In March 2020 there were 700,000 people sleeping rough on any given night across the UK and EU Member States. In March 2010, the figure was about 400,000. The only European country where the figures have been going in the right direction is Finland, where there are legal and (more importantly) cultural prohibitions against treating a rough sleeper as a problem to be managed, rather than as a person of absolute worth.

That said, comparisons between the situation here and in the rest of Europe are problematic. In the UK, for example, there is a specific issue concerning the number of rough sleepers who are ex-military. Recent UK governments have, you might have noticed, acquired a habit of aggressive and unsolicited foreign intervention, and a concomitant tendency to abandon our veterans when they have served their purpose (a problem which is particularly acute in my own county of Wiltshire). In the nature of things it is difficult to be granular about the data here, but from my own experience (which includes voluntary work) I would estimate that at least 25% of rough sleepers in Wiltshire have served in the armed forces. You’ll appreciate that in some cases, you just don’t ask.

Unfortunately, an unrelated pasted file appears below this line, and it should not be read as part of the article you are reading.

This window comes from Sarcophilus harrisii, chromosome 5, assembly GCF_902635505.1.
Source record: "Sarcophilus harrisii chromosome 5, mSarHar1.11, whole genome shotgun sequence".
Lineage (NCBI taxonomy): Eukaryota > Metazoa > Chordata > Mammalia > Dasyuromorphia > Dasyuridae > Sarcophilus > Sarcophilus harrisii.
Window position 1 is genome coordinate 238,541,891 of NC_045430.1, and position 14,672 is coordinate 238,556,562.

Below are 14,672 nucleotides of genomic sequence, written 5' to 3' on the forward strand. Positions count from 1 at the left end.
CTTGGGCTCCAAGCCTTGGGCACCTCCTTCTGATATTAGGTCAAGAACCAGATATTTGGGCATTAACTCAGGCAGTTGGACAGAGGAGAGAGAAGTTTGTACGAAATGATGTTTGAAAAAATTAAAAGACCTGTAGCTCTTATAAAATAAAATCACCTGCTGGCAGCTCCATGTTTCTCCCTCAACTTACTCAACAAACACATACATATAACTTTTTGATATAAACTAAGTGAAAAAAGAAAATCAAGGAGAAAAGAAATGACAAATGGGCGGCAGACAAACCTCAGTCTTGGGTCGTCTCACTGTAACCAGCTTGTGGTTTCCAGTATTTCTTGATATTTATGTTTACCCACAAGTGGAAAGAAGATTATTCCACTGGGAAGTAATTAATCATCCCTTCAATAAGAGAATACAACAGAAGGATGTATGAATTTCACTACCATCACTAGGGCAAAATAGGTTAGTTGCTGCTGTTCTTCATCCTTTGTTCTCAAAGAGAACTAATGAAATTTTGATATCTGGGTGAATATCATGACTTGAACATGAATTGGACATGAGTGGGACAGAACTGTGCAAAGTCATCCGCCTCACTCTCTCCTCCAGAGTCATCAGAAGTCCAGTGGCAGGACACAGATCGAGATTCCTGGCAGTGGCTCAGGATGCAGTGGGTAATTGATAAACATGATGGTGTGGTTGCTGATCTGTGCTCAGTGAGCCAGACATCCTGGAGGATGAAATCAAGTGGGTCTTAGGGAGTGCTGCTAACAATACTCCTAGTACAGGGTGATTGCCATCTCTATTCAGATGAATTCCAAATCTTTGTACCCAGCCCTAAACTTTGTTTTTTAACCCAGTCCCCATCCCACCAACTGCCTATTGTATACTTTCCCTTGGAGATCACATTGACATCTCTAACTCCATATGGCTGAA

Since September the government has allocated £91.5 million to 274 local authorities to tackle rough sleeping. It has also designated £150 million to bring forward 3,300 long-term “units” for the vulnerable homeless. The definition of a “unit” remains unclear.

But as with the government’s Corona response in general, we shouldn’t think that the numbers get us to the heart of the matter. The tragedy of rough sleeping is a moral and spiritual one, it cannot be addressed comprehensively by data-driven economic and practical responses (important though they are). To be street homeless is to be an involuntary member of a counterculture, with its own language, grammar, and etiquette. It is to inhabit what Wittgenstein called a “form of life”. To survive in that culture requires a measure of self-reinvention, and the acquisition of new ways of being. This tapestry, once woven, can be difficult to unstitch. In some – many – cases the opportunity to be “moved on” into permanent accommodation presents existential challenges of its own. Some people are happy to exist “off the grid”, and who is to say that they are wrong? And if they are wrong then how do you persuade them otherwise?